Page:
Thursday 20 October 2016

Garda pleads not guilty to wages theft

David Raleigh

Published 14/01/2016 | 02:30

Ciaran Folan is accused of unlawfully paying himself overtime. Photo: Press 22
Ciaran Folan is accused of unlawfully paying himself overtime. Photo: Press 22

A garda paid himself more than €3,000 in overtime wages "for work he didn't do", a court has heard.

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Ciaran Folan (44), of Ramstown, Fethard-on-Sea, Co Wexford, is accused of stealing more than €3,309.46 in overtime allowances from his employer, the then Minister for Justice, Brian Lenihan.

Gda Folan, who the court heard is still a serving member of the force, pleaded not guilty at Limerick Circuit Court to five counts of theft.

The offences are alleged to have happened on dates between September 6, 2007 and January 31, 2008 when Gda Folan was carrying out temporary duties as a financial clerk at Clifden Garda Station.

Senior prosecution counsel John O'Sullivan told a jury of eight women and four men, that Gda Folan was "presumed innocent" and that the prosecution must "prove its case beyond a reasonable doubt".

Mr O'Sullivan told the jury that Juliann Gill, who operated the payroll system for members of Clifden Garda Station, took maternity leave in June 2007 and Gda Folan took over her duties.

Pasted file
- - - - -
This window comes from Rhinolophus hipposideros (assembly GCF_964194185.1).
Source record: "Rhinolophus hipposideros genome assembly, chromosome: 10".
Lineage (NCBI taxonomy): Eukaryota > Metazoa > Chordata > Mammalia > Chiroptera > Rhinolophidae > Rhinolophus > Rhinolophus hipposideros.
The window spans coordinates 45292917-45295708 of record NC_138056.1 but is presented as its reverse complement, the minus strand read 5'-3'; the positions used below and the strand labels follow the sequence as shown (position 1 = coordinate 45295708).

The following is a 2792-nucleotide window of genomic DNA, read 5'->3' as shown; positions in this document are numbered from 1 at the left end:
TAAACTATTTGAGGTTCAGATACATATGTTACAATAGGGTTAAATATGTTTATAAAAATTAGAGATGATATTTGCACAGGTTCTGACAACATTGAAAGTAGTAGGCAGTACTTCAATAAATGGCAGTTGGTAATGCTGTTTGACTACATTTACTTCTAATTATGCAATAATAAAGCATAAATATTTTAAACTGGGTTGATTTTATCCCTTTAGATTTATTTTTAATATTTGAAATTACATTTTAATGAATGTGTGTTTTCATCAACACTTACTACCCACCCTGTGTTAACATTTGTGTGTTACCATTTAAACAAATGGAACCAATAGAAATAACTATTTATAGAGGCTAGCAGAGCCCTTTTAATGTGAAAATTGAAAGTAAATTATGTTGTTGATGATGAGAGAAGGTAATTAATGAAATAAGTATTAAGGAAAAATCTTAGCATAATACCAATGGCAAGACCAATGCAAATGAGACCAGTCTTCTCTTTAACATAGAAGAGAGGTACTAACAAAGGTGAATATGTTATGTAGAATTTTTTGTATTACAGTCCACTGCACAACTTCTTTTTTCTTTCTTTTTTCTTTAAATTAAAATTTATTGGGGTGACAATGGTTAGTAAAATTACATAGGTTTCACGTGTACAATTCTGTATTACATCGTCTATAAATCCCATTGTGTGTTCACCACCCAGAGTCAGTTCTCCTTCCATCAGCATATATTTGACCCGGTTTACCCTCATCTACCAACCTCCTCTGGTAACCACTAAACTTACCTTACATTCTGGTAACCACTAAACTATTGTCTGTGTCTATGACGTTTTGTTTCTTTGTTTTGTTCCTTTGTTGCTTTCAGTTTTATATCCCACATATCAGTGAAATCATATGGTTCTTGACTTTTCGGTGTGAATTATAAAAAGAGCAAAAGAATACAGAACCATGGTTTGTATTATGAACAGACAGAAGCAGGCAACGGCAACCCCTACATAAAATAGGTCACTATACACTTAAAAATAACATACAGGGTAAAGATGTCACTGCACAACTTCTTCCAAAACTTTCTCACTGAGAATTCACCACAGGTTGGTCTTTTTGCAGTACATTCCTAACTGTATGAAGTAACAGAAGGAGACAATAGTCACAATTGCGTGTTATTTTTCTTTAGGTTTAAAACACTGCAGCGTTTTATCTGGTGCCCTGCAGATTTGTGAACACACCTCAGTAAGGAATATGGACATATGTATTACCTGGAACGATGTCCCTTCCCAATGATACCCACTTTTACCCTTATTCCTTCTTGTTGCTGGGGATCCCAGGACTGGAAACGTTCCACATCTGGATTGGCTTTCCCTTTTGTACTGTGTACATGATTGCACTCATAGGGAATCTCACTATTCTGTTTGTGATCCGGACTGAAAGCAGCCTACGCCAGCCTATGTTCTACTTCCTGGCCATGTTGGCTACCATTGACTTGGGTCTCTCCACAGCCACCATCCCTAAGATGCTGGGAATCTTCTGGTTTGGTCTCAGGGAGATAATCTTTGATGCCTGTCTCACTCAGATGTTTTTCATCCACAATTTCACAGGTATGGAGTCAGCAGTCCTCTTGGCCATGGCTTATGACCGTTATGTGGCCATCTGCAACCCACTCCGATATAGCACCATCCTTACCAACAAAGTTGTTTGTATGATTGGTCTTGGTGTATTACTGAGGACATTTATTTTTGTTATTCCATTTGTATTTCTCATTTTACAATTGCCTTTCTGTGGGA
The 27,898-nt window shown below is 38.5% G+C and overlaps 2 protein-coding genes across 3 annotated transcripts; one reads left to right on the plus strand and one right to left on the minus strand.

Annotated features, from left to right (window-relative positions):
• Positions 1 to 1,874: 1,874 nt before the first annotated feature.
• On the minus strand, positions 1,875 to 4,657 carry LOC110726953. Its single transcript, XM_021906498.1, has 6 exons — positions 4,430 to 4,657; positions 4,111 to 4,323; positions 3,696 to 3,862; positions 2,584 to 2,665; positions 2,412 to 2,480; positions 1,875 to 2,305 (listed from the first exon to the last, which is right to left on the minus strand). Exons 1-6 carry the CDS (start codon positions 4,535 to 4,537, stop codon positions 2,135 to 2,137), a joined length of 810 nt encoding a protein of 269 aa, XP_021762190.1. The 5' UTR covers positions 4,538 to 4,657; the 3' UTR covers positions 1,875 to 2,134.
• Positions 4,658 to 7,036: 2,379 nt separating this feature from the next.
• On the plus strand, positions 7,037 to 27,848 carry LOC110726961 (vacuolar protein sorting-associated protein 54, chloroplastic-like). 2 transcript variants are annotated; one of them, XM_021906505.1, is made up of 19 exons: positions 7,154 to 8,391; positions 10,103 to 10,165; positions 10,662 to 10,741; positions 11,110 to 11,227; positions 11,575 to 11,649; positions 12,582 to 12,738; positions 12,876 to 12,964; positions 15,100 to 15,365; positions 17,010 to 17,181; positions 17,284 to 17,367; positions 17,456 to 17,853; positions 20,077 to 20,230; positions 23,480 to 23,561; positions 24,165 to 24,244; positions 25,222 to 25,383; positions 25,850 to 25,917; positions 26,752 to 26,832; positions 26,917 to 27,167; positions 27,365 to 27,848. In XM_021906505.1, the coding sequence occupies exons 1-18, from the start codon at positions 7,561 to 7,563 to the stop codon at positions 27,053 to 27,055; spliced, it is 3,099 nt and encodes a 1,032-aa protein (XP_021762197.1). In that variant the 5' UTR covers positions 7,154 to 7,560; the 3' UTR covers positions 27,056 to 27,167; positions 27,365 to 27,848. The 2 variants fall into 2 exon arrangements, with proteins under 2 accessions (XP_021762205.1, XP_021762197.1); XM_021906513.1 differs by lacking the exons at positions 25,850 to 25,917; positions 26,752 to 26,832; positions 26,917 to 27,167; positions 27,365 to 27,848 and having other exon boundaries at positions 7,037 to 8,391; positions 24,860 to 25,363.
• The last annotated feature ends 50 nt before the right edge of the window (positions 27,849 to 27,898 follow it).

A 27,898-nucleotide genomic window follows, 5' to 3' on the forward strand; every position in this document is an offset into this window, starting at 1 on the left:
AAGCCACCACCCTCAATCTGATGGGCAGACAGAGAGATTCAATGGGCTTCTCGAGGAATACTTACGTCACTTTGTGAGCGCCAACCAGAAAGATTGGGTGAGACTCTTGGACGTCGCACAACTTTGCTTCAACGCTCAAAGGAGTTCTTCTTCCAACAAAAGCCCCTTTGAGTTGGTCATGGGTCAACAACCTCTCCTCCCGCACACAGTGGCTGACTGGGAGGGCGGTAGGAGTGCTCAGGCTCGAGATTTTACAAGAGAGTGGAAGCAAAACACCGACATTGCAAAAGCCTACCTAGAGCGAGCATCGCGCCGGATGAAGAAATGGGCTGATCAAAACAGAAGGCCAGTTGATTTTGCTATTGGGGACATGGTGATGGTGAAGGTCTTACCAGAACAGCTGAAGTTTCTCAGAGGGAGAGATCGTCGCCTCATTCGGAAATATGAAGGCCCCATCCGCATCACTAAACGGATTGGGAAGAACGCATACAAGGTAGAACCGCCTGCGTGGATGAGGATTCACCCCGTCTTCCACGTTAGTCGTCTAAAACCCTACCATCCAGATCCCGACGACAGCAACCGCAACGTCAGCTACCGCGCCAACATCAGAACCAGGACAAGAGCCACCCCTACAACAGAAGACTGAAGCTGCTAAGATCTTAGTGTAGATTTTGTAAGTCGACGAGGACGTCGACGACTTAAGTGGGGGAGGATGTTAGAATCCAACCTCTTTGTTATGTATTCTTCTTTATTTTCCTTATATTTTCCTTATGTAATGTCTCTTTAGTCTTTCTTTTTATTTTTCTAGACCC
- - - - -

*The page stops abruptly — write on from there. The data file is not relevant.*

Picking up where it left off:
"Ciaran Folan took over her position on a temporary basis. He stepped into her shoes," Mr O'Sullivan said.

The position involved Gda Folan "processing people's pay, including his own", he said.

The position meant Gda Folan could not be rostered for weekend or bank holiday work and, as such, "he was not entitled to claim for weekends or bank holidays," Mr O'Sullivan added.

"He procured payments to himself in allowances he was not entitled to."

It is alleged that Gda Folan unlawfully claimed overtime allowances for night duty and weekend work.

He is accused of stealing sums ranging from the lowest amount of €357.78 to the highest amount of €1,056, which came to a total of €3,309.46.

"The prosecution will prove payment slips were generated for Ciaran Folan, which meant that he got paid for work he didn't do," Mr O'Sullivan said.

"It is the prosecution's case that he managed to do that as he was in charge of the payroll."

The trial continues.

Irish Independent

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